- tell your doctor if you have or have ever had high blood pressure; problems with circulation; coronary artery disease; a severe blood infection; or kidney or liver disease.
- tell your doctor if you are pregnant, plan to become pregnant, or are breast-feeding. If you become pregnant while taking ergotamine and caffeine, call your doctor immediately. Ergotamine and caffeine may harm the fetus.
Talk to your doctor about drinking grapefruit juice while taking this medicine.
Ergotamine and caffeine may cause side effects. Tell your doctor if either of these symptoms is severe or does not go away:
Some side effects can be serious. The following symptoms are uncommon, but if you experience any of them, call your doctor immediately:
- leg weakness
- chest pain
- rapid heartbeat
- slow heartbeat
- muscle pain in the legs or arms
- blue hands and feet
- pain, burning, or tingling in the fingers and toes
Ergotamine and caffeine may cause other side effects. Call your doctor if you have any unusual problems while taking this medication.
Keep this medication in the container it came in, tightly closed, and out of reach of children. Store it at room temperature, away from light and excess heat and moisture (not in the bathroom).
Unneeded medications should be disposed of in special ways to ensure that pets, children, and other people cannot consume them. However, you should not flush this medication down the toilet. Instead, the best way to dispose of your medication is through a medicine take-back program. Talk to your pharmacist or contact your local garbage/recycling department to learn about take-back programs in your community. See the FDA's Safe Disposal of Medicines website (http://goo.gl/c4Rm4p) for more information if you do not have access to a take-back program.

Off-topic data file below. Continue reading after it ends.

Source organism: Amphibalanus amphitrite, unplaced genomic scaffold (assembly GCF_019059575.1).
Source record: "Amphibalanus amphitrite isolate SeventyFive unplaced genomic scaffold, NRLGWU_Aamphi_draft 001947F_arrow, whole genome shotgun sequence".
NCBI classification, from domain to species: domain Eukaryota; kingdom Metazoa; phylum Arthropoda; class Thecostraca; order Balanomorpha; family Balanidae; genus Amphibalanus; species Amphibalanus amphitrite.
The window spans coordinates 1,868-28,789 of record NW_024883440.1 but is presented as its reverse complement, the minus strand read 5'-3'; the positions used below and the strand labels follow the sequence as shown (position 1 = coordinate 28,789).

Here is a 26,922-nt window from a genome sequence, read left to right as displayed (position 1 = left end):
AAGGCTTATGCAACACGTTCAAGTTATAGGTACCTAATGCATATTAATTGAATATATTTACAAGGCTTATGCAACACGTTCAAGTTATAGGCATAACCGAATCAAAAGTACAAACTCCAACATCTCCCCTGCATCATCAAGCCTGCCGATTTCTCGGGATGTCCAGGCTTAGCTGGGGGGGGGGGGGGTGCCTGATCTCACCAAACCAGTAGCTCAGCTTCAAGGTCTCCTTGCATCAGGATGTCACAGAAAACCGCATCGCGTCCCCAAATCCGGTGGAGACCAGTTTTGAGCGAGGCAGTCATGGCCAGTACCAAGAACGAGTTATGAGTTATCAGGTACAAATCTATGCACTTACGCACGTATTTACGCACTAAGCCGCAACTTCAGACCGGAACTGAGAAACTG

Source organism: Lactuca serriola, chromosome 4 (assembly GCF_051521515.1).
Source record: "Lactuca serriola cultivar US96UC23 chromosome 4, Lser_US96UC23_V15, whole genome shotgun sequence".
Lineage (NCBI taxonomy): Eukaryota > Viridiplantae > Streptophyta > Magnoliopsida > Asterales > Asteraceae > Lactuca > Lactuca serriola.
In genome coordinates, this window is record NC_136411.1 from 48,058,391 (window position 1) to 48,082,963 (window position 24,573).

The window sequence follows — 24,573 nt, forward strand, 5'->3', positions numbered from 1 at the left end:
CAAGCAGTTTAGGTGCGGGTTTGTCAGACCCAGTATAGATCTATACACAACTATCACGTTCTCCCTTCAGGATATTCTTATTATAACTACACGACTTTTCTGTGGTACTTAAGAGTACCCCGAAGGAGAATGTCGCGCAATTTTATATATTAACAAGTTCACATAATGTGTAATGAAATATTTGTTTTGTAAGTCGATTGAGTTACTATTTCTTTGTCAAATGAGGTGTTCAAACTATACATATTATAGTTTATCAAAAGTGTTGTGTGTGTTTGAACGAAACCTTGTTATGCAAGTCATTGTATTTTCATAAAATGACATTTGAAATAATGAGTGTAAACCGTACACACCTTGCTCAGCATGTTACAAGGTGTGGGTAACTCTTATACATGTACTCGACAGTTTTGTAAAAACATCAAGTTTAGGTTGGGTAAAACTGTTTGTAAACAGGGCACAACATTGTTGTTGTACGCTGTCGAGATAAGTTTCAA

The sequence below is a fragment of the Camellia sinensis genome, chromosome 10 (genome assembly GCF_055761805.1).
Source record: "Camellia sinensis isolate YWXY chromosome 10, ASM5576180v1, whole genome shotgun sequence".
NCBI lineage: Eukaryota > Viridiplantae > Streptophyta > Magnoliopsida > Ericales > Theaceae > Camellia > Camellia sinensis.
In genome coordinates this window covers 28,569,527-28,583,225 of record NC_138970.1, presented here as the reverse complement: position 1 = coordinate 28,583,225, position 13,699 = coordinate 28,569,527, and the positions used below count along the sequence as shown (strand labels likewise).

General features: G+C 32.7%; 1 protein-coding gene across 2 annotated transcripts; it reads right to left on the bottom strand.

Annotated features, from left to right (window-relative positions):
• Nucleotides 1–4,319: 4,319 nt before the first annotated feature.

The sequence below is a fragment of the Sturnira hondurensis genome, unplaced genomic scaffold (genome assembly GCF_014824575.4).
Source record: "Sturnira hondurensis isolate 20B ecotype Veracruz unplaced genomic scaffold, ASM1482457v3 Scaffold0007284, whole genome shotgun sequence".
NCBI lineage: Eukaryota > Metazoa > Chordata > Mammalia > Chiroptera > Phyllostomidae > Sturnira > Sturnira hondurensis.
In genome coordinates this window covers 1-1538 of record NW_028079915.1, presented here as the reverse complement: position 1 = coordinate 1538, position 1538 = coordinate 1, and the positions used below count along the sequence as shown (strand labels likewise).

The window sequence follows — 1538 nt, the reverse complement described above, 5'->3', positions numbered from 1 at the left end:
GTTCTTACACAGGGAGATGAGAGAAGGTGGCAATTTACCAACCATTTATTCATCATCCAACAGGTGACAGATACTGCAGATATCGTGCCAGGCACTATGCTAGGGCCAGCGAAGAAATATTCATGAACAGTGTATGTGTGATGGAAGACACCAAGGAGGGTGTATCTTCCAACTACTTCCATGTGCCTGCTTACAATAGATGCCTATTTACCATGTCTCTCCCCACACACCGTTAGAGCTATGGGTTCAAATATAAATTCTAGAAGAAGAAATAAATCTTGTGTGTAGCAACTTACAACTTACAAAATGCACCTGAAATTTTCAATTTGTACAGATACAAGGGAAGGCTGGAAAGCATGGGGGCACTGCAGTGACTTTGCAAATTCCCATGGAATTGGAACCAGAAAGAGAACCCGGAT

It is important to keep all medication out of sight and reach of children as many containers (such as weekly pill minders and those for eye drops, creams, patches, and inhalers) are not child-resistant and young children can open them easily. To protect young children from poisoning, always lock safety caps and immediately place the medication in a safe location – one that is up and away and out of their sight and reach. http://www.upandaway.org
In case of overdose, call the poison control helpline at 1-800-222-1222. Information is also available online at https://www.poisonhelp.org/help. If the victim has collapsed, had a seizure, has trouble breathing, or can't be awakened, immediately call emergency services at 911.
Keep all appointments with your doctor.
If you take large doses of this medication for a long time, you may have a severe headache for a few days after stopping the medication. If the headache lasts for more than a few days, call your doctor.
Do not let anyone else take your medication. Ask your pharmacist any questions you have about refilling your prescription.
It is important for you to keep a written list of all of the prescription and nonprescription (over-the-counter) medicines you are taking, as well as any products such as vitamins, minerals, or other dietary supplements. You should bring this list with you each time you visit a doctor or if you are admitted to a hospital. It is also important information to carry with you in case of emergencies.
¶ This branded product is no longer on the market. Generic alternatives may be available.